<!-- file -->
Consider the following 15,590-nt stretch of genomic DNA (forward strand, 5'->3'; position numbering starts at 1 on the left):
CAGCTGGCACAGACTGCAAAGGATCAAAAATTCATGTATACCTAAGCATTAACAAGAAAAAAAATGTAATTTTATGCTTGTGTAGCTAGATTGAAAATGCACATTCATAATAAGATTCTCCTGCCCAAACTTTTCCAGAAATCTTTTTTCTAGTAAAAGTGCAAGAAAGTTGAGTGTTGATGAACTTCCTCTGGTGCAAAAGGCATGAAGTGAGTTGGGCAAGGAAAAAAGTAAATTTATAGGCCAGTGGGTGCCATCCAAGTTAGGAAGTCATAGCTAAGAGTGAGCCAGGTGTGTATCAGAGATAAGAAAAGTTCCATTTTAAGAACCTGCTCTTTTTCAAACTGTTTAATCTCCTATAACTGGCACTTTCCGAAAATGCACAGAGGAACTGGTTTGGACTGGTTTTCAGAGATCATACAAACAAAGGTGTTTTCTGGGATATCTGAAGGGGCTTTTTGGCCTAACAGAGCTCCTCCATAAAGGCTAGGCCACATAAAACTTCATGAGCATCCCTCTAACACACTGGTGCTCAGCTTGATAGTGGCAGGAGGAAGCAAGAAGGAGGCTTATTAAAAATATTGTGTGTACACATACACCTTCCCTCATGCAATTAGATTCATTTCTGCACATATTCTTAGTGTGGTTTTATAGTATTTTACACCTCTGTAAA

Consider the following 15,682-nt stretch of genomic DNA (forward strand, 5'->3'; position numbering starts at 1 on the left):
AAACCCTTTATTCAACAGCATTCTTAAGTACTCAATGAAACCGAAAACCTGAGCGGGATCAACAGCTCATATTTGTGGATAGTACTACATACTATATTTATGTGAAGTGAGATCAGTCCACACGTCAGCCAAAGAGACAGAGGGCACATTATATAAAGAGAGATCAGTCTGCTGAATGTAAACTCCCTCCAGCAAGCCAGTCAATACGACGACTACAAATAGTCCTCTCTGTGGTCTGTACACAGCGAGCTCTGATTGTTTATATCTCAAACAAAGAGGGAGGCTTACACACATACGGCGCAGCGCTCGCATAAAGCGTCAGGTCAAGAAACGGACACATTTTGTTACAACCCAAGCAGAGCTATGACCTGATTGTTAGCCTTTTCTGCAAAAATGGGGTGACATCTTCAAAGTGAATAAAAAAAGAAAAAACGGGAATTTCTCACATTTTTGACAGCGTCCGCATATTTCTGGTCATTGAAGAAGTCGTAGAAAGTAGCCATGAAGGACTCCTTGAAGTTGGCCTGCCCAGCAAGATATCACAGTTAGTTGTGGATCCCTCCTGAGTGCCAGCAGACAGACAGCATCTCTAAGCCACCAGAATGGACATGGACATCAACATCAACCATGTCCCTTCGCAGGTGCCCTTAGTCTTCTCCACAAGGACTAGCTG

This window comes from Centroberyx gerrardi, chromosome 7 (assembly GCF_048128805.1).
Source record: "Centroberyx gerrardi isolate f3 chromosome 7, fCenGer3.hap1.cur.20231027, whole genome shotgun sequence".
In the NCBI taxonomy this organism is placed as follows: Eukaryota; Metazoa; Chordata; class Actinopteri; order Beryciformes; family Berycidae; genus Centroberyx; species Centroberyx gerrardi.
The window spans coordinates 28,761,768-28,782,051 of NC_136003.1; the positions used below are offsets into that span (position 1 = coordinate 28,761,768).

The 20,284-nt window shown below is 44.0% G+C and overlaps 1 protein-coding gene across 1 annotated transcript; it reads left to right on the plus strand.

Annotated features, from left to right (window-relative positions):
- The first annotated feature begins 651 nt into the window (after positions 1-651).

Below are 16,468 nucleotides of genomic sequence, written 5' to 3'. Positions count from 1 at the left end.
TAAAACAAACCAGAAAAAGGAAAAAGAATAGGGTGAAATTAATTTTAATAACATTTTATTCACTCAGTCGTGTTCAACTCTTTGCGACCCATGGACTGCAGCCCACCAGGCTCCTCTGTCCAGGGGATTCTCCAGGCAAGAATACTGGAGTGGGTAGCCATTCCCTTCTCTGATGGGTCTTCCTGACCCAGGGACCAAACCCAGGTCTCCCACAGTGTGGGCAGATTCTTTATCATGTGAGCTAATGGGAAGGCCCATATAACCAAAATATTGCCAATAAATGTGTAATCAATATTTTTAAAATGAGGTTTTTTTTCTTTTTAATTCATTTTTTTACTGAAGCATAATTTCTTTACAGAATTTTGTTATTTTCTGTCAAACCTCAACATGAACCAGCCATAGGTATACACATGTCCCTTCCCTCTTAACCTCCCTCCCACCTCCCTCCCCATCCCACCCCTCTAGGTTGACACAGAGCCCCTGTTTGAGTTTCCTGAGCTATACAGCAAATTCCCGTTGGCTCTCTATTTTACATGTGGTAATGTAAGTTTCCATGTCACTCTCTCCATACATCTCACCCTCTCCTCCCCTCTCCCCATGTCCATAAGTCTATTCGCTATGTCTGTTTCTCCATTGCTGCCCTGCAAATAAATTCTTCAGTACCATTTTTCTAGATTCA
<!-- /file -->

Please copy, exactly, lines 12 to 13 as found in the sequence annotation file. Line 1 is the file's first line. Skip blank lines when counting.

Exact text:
Below are 16,468 nucleotides of genomic sequence, written 5' to 3'. Positions count from 1 at the left end.
TAAAACAAACCAGAAAAAGGAAAAAGAATAGGGTGAAATTAATTTTAATAACATTTTATTCACTCAGTCGTGTTCAACTCTTTGCGACCCATGGACTGCAGCCCACCAGGCTCCTCTGTCCAGGGGATTCTCCAGGCAAGAATACTGGAGTGGGTAGCCATTCCCTTCTCTGATGGGTCTTCCTGACCCAGGGACCAAACCCAGGTCTCCCACAGTGTGGGCAGATTCTTTATCATGTGAGCTAATGGGAAGGCCCATATAACCAAAATATTGCCAATAAATGTGTAATCAATATTTTTAAAATGAGGTTTTTTTTCTTTTTAATTCATTTTTTTACTGAAGCATAATTTCTTTACAGAATTTTGTTATTTTCTGTCAAACCTCAACATGAACCAGCCATAGGTATACACATGTCCCTTCCCTCTTAACCTCCCTCCCACCTCCCTCCCCATCCCACCCCTCTAGGTTGACACAGAGCCCCTGTTTGAGTTTCCTGAGCTATACAGCAAATTCCCGTTGGCTCTCTATTTTACATGTGGTAATGTAAGTTTCCATGTCACTCTCTCCATACATCTCACCCTCTCCTCCCCTCTCCCCATGTCCATAAGTCTATTCGCTATGTCTGTTTCTCCATTGCTGCCCTGCAAATAAATTCTTCAGTACCATTTTTCTAGATTCA